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Heirlooms - Stepping Stones

A two song EP by Australian band Heirlooms, Stepping Stones is a well-produced, energetic, and catchy example of modern pop/punk.

In fact, it’s so authentically made that my girlfriend, who grew up on bands like Paramore, Flyleaf, and VersaEmerge, turned her head while I was listening and said “I would’ve LOVED this when I was a kid.”

Well, I love this now.

I didn’t grow up on postpunk or metalcore, and spent my teenage years more fully immersed in Queen than Killswitch Engage, but I listened to my fair share of Avenged Sevenfold, and Billy Talent was my first experience with a screaming vocalist.

Heirlooms is less heavy than many of the bands I just described, but all the guitar virtuosity, overdrive riffs, melodic vocals, and badass drums are there. These two songs do a great job of showing the band’s diversity; opening track “Top Heavy” is catchy, energetic, and full of guitars, while “Alive” is much slower, focusing instead on parallel tenths between the bass and a clean electric guitar, and emphasizes melody more than vim.

The music video for “Top Heavy” depicts the band playing in an empty room, and it’s eerily similar to some early 2000's music videos of similar genres. Baggy t shirts and open plaid shirts seem to be Heirloom’s thing, as well as the typical modern haircut like that Rugrats twin – short on the sides, long on top. The band’s attention to fashion, even if it’s accidental, plants them firmly in a position which would allow quite a lot of teen idolization. They look good, play well, and are just edgy enough to empathize with adolescent rebelliousness.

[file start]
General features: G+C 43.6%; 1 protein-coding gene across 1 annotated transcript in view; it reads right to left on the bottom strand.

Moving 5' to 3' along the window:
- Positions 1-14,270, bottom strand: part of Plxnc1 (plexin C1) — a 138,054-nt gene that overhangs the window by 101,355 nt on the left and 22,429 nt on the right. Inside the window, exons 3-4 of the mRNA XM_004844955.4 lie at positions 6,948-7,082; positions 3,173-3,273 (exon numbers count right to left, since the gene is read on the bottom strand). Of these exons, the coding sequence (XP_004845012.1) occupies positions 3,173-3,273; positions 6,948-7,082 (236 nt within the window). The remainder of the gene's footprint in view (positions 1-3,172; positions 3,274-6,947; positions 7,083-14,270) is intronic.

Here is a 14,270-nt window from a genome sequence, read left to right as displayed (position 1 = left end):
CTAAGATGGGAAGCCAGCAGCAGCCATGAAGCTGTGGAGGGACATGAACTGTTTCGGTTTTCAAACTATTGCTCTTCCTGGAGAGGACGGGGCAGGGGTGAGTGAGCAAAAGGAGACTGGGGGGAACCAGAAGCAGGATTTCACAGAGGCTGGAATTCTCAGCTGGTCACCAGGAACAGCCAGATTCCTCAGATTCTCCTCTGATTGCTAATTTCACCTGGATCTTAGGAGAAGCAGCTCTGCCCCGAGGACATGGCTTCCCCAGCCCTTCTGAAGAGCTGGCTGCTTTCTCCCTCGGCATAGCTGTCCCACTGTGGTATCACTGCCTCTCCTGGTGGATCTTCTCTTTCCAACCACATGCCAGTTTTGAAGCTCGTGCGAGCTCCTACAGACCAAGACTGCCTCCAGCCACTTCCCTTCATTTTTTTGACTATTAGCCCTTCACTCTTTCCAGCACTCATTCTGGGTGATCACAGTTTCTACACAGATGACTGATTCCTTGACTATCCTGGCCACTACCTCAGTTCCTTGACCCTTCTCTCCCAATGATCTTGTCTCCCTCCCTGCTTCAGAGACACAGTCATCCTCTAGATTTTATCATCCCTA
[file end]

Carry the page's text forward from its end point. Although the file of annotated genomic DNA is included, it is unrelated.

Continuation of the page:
Tristan, the band’s singer, has a weedy tenor voice that actually fits perfectly with the angsty vibe the band gives out.

The songs are extremely well produced, and sound incredible on many different speakers. Producer Dylan Nash can be thanked for that.

I’d be very interested to hear more from this Australian representation of an early 2000s American genre – they do it with passion and talent and these two songs were nowhere near enough to satisfy the nostalgic hunger this EP gave me.

Score: 5/5

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